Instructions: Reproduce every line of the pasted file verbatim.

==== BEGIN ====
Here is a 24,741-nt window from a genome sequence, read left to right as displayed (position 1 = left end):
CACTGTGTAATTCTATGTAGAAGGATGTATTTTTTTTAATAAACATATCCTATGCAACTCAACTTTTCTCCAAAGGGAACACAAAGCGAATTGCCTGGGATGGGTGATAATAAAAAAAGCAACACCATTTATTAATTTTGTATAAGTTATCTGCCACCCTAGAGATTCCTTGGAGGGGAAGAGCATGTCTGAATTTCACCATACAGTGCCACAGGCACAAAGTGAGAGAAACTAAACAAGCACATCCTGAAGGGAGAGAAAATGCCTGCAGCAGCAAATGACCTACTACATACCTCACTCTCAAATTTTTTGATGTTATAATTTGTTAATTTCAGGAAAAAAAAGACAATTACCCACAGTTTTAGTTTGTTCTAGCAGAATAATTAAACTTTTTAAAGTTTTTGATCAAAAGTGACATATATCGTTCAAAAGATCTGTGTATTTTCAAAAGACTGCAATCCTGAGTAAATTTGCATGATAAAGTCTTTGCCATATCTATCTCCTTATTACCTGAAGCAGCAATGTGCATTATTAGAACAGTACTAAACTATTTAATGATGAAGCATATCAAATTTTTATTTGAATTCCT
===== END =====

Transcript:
Here is a 24,741-nt window from a genome sequence, read left to right as displayed (position 1 = left end):
CACTGTGTAATTCTATGTAGAAGGATGTATTTTTTTTAATAAACATATCCTATGCAACTCAACTTTTCTCCAAAGGGAACACAAAGCGAATTGCCTGGGATGGGTGATAATAAAAAAAGCAACACCATTTATTAATTTTGTATAAGTTATCTGCCACCCTAGAGATTCCTTGGAGGGGAAGAGCATGTCTGAATTTCACCATACAGTGCCACAGGCACAAAGTGAGAGAAACTAAACAAGCACATCCTGAAGGGAGAGAAAATGCCTGCAGCAGCAAATGACCTACTACATACCTCACTCTCAAATTTTTTGATGTTATAATTTGTTAATTTCAGGAAAAAAAAGACAATTACCCACAGTTTTAGTTTGTTCTAGCAGAATAATTAAACTTTTTAAAGTTTTTGATCAAAAGTGACATATATCGTTCAAAAGATCTGTGTATTTTCAAAAGACTGCAATCCTGAGTAAATTTGCATGATAAAGTCTTTGCCATATCTATCTCCTTATTACCTGAAGCAGCAATGTGCATTATTAGAACAGTACTAAACTATTTAATGATGAAGCATATCAAATTTTTATTTGAATTCCT